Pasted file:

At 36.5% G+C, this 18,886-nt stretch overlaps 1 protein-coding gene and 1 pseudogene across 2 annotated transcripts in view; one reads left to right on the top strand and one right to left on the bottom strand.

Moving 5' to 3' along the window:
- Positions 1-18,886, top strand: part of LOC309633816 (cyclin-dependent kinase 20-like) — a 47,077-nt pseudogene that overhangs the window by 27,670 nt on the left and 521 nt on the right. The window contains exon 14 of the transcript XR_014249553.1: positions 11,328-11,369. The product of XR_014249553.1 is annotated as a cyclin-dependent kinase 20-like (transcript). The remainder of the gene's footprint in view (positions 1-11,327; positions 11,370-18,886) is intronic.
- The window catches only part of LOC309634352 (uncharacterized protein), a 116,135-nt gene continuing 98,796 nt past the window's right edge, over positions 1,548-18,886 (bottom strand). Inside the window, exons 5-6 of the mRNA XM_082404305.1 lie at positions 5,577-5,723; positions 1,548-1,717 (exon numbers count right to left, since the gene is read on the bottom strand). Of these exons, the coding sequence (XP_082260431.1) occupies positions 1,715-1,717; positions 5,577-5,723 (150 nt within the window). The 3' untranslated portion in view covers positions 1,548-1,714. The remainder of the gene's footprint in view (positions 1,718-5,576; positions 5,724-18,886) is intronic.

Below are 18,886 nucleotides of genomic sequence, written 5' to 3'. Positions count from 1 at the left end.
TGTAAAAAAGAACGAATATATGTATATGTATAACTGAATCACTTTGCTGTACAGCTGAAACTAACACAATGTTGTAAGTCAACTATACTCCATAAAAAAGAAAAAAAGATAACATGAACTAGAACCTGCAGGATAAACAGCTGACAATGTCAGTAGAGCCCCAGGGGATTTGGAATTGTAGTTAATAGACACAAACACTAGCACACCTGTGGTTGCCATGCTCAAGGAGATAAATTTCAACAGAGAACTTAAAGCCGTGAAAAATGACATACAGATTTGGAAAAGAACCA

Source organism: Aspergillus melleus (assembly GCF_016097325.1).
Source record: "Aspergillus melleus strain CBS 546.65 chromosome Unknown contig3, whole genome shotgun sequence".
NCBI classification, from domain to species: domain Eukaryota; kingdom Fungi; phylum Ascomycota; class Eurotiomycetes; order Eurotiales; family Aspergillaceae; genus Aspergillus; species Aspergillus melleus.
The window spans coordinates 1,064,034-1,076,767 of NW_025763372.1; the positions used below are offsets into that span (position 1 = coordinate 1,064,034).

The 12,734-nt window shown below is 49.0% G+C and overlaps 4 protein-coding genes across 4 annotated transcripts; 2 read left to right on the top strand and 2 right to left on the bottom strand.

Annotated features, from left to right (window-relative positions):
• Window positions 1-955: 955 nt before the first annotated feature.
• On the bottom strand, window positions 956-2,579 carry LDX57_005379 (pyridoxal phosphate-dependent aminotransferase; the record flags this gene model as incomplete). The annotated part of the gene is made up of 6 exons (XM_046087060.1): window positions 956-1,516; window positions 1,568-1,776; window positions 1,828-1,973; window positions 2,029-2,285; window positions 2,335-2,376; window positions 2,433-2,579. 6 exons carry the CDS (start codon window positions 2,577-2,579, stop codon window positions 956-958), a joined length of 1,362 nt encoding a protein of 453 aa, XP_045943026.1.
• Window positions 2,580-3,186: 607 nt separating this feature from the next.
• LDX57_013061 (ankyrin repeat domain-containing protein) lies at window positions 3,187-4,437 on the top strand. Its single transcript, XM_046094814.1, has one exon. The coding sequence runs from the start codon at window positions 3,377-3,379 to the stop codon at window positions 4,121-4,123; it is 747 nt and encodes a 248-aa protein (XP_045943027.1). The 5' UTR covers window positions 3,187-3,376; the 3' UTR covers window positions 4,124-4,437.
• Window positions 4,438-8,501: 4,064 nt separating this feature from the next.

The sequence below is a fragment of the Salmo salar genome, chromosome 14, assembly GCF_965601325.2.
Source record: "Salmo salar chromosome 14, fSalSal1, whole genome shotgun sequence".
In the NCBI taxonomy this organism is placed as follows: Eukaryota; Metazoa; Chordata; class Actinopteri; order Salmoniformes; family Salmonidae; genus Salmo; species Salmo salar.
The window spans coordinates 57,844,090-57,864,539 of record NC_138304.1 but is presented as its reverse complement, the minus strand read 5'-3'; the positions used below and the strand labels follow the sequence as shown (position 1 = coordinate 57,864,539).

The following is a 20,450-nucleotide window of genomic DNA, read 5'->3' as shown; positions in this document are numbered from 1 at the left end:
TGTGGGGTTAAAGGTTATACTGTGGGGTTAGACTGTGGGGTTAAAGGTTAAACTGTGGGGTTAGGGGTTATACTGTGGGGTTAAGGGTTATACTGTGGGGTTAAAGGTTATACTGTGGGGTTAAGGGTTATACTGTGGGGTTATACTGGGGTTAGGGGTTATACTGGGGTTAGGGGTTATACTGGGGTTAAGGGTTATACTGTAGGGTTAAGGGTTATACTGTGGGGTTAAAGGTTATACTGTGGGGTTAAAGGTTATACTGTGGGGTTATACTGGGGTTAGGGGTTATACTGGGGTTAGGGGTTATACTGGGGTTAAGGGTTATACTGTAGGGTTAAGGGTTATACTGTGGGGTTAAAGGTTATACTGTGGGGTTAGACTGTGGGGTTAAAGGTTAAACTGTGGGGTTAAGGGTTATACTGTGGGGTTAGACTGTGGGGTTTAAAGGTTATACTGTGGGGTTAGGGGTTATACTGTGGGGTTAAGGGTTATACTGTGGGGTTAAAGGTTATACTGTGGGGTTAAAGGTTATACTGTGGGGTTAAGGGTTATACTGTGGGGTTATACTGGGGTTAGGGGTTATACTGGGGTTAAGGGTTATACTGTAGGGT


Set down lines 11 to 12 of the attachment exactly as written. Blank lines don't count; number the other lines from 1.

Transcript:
The 12,734-nt window shown below is 49.0% G+C and overlaps 4 protein-coding genes across 4 annotated transcripts; 2 read left to right on the top strand and 2 right to left on the bottom strand.

Annotated features, from left to right (window-relative positions):